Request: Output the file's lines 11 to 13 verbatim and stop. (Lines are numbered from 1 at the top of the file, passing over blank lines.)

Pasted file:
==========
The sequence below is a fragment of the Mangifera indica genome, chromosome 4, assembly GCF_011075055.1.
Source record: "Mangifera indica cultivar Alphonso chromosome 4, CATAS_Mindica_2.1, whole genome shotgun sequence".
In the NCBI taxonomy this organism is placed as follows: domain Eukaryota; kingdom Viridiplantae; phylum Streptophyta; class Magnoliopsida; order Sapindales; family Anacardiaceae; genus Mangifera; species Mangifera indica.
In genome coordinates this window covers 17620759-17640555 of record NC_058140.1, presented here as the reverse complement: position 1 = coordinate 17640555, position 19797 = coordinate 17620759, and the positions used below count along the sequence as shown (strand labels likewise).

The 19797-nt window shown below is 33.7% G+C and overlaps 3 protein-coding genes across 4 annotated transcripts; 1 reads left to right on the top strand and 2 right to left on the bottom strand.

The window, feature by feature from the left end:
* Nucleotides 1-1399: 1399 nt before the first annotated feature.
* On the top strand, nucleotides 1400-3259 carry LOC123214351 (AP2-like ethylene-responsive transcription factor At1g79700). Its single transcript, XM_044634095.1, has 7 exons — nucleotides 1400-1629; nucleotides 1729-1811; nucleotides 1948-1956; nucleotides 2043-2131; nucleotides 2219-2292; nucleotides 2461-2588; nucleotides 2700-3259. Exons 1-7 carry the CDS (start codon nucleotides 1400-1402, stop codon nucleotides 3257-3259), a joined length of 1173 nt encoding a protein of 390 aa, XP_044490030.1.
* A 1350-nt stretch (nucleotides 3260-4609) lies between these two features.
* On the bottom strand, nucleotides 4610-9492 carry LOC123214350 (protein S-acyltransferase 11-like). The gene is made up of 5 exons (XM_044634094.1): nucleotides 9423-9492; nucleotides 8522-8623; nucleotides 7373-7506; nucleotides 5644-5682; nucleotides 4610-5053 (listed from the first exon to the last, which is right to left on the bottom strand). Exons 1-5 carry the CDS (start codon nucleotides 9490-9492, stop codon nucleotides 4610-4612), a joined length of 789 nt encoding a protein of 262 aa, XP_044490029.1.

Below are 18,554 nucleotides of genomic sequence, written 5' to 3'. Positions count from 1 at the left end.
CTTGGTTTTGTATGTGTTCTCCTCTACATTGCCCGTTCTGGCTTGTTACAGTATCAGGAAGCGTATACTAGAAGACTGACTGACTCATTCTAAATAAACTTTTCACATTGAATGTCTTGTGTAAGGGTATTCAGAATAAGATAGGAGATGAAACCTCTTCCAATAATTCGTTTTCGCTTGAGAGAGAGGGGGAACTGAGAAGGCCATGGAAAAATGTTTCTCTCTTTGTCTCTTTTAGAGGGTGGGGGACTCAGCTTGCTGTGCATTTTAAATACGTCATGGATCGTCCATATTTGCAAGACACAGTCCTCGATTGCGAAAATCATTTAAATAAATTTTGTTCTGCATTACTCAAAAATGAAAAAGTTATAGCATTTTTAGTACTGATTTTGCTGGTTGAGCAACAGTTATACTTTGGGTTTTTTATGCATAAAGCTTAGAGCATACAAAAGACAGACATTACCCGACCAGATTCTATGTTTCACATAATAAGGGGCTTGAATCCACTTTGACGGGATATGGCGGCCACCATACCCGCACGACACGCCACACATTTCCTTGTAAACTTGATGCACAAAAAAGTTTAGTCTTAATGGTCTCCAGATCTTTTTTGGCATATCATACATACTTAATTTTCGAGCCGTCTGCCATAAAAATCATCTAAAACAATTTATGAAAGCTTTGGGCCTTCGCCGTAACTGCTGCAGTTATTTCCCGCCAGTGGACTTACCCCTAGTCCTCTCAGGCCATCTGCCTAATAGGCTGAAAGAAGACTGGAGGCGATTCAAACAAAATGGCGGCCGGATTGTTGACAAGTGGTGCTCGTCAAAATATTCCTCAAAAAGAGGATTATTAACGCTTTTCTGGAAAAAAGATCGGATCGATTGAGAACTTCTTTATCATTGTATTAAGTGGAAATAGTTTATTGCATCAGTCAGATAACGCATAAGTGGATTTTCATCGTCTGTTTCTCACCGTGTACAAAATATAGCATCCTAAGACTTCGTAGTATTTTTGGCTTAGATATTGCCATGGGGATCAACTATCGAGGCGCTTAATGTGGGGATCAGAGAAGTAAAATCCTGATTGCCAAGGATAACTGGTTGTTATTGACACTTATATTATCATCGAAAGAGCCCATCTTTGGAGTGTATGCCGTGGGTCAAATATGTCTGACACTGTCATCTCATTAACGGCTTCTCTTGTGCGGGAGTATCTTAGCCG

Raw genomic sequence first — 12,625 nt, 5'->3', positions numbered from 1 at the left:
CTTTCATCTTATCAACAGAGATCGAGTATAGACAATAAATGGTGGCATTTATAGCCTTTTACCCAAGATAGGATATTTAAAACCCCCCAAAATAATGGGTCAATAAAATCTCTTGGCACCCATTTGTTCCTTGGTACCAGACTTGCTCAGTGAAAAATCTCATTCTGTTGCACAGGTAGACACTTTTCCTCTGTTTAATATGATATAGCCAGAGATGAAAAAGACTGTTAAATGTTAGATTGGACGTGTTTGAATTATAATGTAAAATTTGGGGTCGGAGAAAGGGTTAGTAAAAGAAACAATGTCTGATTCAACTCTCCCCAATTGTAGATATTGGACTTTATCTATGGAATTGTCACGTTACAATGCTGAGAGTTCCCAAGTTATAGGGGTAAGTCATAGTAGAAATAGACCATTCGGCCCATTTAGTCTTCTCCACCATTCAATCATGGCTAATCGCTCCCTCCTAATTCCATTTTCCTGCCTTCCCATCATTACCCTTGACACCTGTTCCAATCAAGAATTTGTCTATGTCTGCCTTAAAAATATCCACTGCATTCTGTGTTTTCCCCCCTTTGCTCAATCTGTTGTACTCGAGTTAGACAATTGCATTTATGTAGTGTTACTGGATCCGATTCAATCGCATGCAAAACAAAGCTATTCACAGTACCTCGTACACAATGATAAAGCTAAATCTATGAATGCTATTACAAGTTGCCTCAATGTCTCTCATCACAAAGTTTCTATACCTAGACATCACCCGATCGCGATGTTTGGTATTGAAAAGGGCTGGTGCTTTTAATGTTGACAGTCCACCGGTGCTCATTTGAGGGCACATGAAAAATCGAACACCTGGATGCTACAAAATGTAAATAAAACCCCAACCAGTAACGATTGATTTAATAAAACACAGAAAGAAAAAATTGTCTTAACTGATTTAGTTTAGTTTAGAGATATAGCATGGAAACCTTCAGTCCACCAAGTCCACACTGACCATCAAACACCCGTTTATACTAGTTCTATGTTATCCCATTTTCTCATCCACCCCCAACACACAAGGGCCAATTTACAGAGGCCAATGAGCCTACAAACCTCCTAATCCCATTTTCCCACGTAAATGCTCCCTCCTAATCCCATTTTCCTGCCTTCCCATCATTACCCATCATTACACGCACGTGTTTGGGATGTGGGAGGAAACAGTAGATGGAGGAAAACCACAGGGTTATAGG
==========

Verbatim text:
Below are 18,554 nucleotides of genomic sequence, written 5' to 3'. Positions count from 1 at the left end.
CTTGGTTTTGTATGTGTTCTCCTCTACATTGCCCGTTCTGGCTTGTTACAGTATCAGGAAGCGTATACTAGAAGACTGACTGACTCATTCTAAATAAACTTTTCACATTGAATGTCTTGTGTAAGGGTATTCAGAATAAGATAGGAGATGAAACCTCTTCCAATAATTCGTTTTCGCTTGAGAGAGAGGGGGAACTGAGAAGGCCATGGAAAAATGTTTCTCTCTTTGTCTCTTTTAGAGGGTGGGGGACTCAGCTTGCTGTGCATTTTAAATACGTCATGGATCGTCCATATTTGCAAGACACAGTCCTCGATTGCGAAAATCATTTAAATAAATTTTGTTCTGCATTACTCAAAAATGAAAAAGTTATAGCATTTTTAGTACTGATTTTGCTGGTTGAGCAACAGTTATACTTTGGGTTTTTTATGCATAAAGCTTAGAGCATACAAAAGACAGACATTACCCGACCAGATTCTATGTTTCACATAATAAGGGGCTTGAATCCACTTTGACGGGATATGGCGGCCACCATACCCGCACGACACGCCACACATTTCCTTGTAAACTTGATGCACAAAAAAGTTTAGTCTTAATGGTCTCCAGATCTTTTTTGGCATATCATACATACTTAATTTTCGAGCCGTCTGCCATAAAAATCATCTAAAACAATTTATGAAAGCTTTGGGCCTTCGCCGTAACTGCTGCAGTTATTTCCCGCCAGTGGACTTACCCCTAGTCCTCTCAGGCCATCTGCCTAATAGGCTGAAAGAAGACTGGAGGCGATTCAAACAAAATGGCGGCCGGATTGTTGACAAGTGGTGCTCGTCAAAATATTCCTCAAAAAGAGGATTATTAACGCTTTTCTGGAAAAAAGATCGGATCGATTGAGAACTTCTTTATCATTGTATTAAGTGGAAATAGTTTATTGCATCAGTCAGATAACGCATAAGTGGATTTTCATCGTCTGTTTCTCACCGTGTACAAAATATAGCATCCTAAGACTTCGTAGTATTTTTGGCTTAGATATTGCCATGGGGATCAACTATCGAGGCGCTTAATGTGGGGATCAGAGAAGTAAAATCCTGATTGCCAAGGATAACTGGTTGTTATTGACACTTATATTATCATCGAAAGAGCCCATCTTTGGAGTGTATGCCGTGGGTCAAATATGTCTGACACTGTCATCTCATTAACGGCTTCTCTTGTGCGGGAGTATCTTAGCCG

Raw genomic sequence first — 12,625 nt, 5'->3', positions numbered from 1 at the left: